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PA OPINION

Beyond hard hats and high-vis: The challenge of keeping people safe at work

Each year, approximately 340 million people suffer work-related accidents around the world, with 2.3 million of those incidents being fatal. This translates to more than 6,000 people dying each day as a result of unsafe conditions in the workplace.

Researchers have found that human error is the root cause in over 80 percent of workplace accidents. While younger workers are more likely to experience a workplace accident, older workers are more likely to suffer serious injury or death when they do occur.

In many high hazard organisations there will always be risk; it is inherent in the nature of the work they do. PA recently hosted a roundtable event with senior leaders from a range of industries facing high-risk conditions. They discussed the methods and approaches they’ve found to be successful, as well as sharing observations from the course of their careers. The resulting conversations illuminated several critical points.

A culture of individual accountability will improve safety

At the individual level, workers in high-risk environments need to understand that no safety-related job is beneath them. “You see it, you own it,” was a mantra that resonated strongly with everyone present. The message is simple: everyone is accountable for what they see. If any member of the team notices unsafe conditions, it’s up to them to act on it. If a worker isn’t qualified to handle the situation, they should alert a manager or someone else who can.

Leaders can “make it real” for employees by describing personal experiences that have shaped their own views on safety. When people see first-hand where complacency can lead, this not only heightens awareness, it builds an emotional connection to the importance of safety.

“I’ve had members of my team involved in serious accidents and had to speak with their families afterward,” said a Head of Engineering and Maintenance. “It’s made me very passionate about making sure everyone gets home safely to their families.”

A culture of care is central to safety

While safety is always important, it becomes more of a priority when workers understand what a lapse in judgement can mean for others. When employees see something wrong, simply understanding the possible consequences is not enough, they must feel empowered to speak up when they come across unsafe practices.

“It’s not about getting people into trouble, it’s about keeping people safe,” said a Health, Safety & Environment Director.

Creating a psychologically safe environment where people feel that they are being looked out for, that they can speak up and that they can hold each other to account will go a long way to supporting safer work and performance.  Attendees referenced the power of positive role modelling within teams, usually by individuals outside the direct chain of command as having a beneficial impact not only on safety outcomes, but also performance. 

A culture of challenge will create safer environments

Multiple roundtable participants observed that a lack of diversity within team can create an environment of “self-referencing,” in which its difficult to see when things are wrong. One attendee referenced the Nut Island effect, whereby a high performing team started to make up their own rules and put up barriers to challenge scrutiny, which ultimately contributed to a disaster.  Different perspectives, backgrounds, and experiences allow teams to identify issues and come up with new ways of solving them.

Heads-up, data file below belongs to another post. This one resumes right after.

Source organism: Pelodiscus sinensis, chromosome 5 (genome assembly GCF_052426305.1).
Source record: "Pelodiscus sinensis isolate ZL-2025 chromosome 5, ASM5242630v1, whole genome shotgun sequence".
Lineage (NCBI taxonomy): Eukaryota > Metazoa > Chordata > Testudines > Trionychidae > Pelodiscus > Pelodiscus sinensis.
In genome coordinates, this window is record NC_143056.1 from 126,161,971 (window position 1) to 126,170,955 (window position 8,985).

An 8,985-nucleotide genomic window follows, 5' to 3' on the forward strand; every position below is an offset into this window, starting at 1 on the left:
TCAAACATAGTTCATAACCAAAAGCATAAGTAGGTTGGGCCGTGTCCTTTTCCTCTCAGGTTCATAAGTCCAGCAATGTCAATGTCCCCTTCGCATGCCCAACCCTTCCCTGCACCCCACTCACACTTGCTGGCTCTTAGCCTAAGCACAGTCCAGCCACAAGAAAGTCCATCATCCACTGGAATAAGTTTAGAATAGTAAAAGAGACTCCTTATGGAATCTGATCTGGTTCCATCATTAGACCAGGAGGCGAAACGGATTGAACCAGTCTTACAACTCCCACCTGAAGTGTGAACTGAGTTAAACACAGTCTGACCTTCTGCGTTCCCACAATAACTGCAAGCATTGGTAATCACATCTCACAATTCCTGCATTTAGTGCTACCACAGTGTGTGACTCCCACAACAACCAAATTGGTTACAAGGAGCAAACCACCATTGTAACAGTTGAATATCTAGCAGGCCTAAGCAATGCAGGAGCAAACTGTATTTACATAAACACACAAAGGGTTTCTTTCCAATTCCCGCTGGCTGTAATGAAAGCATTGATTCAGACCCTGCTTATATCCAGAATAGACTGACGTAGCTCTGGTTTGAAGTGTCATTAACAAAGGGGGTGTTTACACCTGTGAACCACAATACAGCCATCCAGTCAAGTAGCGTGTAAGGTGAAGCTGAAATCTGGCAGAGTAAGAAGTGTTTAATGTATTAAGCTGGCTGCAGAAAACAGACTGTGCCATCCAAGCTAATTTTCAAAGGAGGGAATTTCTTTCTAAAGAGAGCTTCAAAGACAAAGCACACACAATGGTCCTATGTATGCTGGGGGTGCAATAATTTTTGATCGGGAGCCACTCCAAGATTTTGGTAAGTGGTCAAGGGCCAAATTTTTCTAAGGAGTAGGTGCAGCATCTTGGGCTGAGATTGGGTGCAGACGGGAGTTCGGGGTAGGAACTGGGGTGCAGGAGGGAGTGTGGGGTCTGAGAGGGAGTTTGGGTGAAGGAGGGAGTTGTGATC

“You need to have different experiences and dynamics to have the widest perception of risk,” said a Safety Assurance Director in the transport industry. “With a diverse team construct you’re making sure there’s healthy challenge to keep risk perception high.”

Leaders should regularly take stock of the make-up of their teams and consider ways to attract members from different backgrounds, rotate individuals and ultimately keep team composition fresh.  

Helping people make better, safer choices

All attendees recognized the multi-faceted and complex nature of safety and its relation to prevailing organisational culture. Attendees shared the following best practises.

  1. Build “muscle memory.” An attendee from the Oil & Gas industry spoke about the importance of “regular exercising and simulation” to both reduce complacency and build safety challenges into day-to-day operation, such that when an event does happen people are better prepared.
  2. Deploy tools which nudge behaviour towards safety. Think about the “choice architecture” that is used at work. For example, can the physical design of a workspace not only guide people to work more safely, but also stop them taking shortcuts? Another attendee discussed the use of well-designed checklists, citing the example of Captain “Sully” Sullenberger’s historic “Miracle on the Hudson,” emergency landing where checklists helped save lives.
  3. Keep learning, keep looking. A surgeon at the roundtable spoke about the importance of after-action reviews or debriefs following an operation to uncover learning opportunities. Another attendee spoke of the importance of taking “no bad news” as a cue to go and look at what was happening in the field and make sure everything is being reported.

These examples, along with numerous other personal anecdotes, highlight the positive impacts of planning for safety. While individuals are responsible for following best practices, leaders and organisations can take steps to set employees up for success. Ultimately, a safe workplace is everyone’s responsibility.

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